Recently we at bigFIG have begun exploring responsive design techniques as a solution to the constant evolution of viewing mediums for our websites and apps. When we started building interactive magazines four years ago this concept really didn’t exist, and as the tablet space and HTML5 have matured, we’ve watched closely as this philosophy and technique has started to gain a lot of momentum.
WHAT IS RESPONSIVE DESIGN?
So, what is responsive design? It most commonly refers to an approach coined by Ethan Marcotte that is used in web design as a technique to make a website adapt its layout to whatever device it is being viewed on. So if you are viewing a website on a desktop or mobile device, the content will reformat itself to be most optimally viewed on that device. Take a look at this website www.dolectures.com. If you play with the width of your browser (assuming you’re reading this on a computer) you’ll notice how the site reformats itself, changing style and dispensing with certain elements to allow for optimal reading at cretins sizes. Also notice how it doesn’t slavishly repeat one layout and it is in fact hard to know what the principle layout is. Whether you read this on a mobile phone, a tablet or desktop computer, your reading experience will be optimized for that medium.
So Responsive Design is really a rather simple idea: rather than creating completely separate designs for each medium you want your product to be viewed on, you design it once but in such a way that the content adjusts to fit different devices. There are many hurdles and technicalities involved so it is important to identify what the final goal is and what is ultimately possible given the project scope, time and budget.
For people from a print background this concept undermines some pretty well entrenched views on layout and design. Typography nuts and image purists might hate the idea that they might lost the minute control they have traditional had over how their content renders. They will in all likelihood feel a gut-wrenching sense of loss at the thought that their carefully crafted type might be able to change size, position and structure accruing to a user’s input and preferences.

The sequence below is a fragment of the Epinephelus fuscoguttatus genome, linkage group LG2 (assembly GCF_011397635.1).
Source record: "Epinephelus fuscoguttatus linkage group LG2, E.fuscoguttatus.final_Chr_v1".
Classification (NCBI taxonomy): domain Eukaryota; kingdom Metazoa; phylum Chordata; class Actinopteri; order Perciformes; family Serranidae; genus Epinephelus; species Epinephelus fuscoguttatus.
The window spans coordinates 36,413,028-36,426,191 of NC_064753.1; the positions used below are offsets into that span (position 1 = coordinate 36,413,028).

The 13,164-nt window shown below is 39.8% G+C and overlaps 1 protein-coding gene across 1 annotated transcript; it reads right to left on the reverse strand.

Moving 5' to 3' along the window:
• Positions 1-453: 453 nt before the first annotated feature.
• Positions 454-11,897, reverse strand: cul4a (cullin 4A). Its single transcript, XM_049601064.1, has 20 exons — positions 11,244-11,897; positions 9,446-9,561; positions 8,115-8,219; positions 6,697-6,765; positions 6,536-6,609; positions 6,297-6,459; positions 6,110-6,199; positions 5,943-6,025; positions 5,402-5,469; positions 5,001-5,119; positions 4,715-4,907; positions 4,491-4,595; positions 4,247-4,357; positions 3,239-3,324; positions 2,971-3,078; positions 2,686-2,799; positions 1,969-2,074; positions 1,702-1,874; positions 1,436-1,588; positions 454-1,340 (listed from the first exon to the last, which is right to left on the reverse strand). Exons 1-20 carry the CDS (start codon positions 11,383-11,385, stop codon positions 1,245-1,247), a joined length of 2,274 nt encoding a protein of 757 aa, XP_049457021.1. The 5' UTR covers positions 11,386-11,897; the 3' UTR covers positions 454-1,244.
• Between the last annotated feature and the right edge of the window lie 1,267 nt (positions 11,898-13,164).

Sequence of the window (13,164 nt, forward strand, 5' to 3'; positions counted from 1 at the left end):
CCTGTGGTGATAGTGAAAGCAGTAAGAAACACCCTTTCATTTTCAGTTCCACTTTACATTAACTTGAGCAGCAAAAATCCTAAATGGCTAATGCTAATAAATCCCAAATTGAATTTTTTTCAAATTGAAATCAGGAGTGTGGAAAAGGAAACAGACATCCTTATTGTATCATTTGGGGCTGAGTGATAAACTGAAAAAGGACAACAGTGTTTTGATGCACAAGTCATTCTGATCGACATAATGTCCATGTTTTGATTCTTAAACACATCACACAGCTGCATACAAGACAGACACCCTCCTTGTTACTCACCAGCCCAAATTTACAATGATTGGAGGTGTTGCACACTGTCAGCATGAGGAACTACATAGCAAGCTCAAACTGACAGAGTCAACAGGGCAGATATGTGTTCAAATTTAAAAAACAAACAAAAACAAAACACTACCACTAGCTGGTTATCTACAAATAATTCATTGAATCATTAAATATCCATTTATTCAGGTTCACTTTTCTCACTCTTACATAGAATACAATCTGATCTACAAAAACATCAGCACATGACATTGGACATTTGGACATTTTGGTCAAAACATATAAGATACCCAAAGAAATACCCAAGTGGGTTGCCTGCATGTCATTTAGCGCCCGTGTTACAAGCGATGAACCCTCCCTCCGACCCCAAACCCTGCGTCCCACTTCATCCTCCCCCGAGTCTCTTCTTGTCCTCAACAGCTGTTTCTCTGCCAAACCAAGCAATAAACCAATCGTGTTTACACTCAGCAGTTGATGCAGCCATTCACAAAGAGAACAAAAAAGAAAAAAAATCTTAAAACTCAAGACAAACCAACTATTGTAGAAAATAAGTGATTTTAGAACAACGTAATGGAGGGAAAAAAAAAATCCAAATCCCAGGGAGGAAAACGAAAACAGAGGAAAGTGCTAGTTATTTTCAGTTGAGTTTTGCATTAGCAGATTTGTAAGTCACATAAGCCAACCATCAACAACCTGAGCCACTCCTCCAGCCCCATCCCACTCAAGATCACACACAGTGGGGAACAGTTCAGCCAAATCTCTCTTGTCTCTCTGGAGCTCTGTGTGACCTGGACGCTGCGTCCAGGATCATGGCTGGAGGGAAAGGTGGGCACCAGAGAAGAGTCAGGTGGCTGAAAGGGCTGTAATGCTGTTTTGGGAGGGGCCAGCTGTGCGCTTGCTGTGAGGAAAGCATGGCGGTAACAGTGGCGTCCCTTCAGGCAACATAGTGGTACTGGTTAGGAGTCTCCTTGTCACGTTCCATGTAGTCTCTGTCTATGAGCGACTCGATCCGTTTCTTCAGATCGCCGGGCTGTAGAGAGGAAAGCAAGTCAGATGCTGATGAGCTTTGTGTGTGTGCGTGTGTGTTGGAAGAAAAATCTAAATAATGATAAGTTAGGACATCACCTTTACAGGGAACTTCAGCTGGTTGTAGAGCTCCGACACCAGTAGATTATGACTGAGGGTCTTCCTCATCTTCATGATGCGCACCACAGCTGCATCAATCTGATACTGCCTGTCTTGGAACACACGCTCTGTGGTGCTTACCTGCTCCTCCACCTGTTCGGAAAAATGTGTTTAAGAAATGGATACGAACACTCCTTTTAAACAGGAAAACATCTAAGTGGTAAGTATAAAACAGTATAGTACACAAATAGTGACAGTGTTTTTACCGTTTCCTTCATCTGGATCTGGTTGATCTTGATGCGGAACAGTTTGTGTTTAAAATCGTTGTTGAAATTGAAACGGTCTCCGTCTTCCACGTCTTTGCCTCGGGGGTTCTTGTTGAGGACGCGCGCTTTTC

ADJUSTING FOR SCREEN SIZE & RESOLUTION
Now, you could of course stick to your guns and try create different layouts for every device out there, but with the increasing number of devices out there this could quickly become unwieldy. Here are just a few of the sizes you’d need to consider in order to do this:
I’m a typography nut but my view on all of this has shifted dramatically over the course of the last four years. From being a typography and layout pedant I have come to realize that we need to shift the focus from us, the designers, towards the consumers of our media and understand that the most comfortable way for them to view it is ultimately the best way. It is quite clear that not every person has the same preferences for reading and viewing, and we ultimately need to hand over the tools to them to cater their viewing experience to their needs.
The key for us as designers is to focus more on the fundamentals of our work: the hierarchy of elements, their primary function, making the navigation and access to information as easy and intuitive as possible for the reader. And we need to move away from concerning ourselves with style and ornament over communication. We need to become the guides for our readers rather than the star attractions. Some might not like this but I for one love this, it takes us back the core principles of our craft, the essentials of readability, legibility and moves us away from overzealous use of Zapfino, watermark backgrounds and glossy fly-out ornamental petals. Ultimately our readers are concerned with content, and content remains king.
We’ll be exploring these techniques over the coming weeks and months and will be posting updates and developments here.
Interesting sites employing responsive web design:
Extra reading on responsive web design: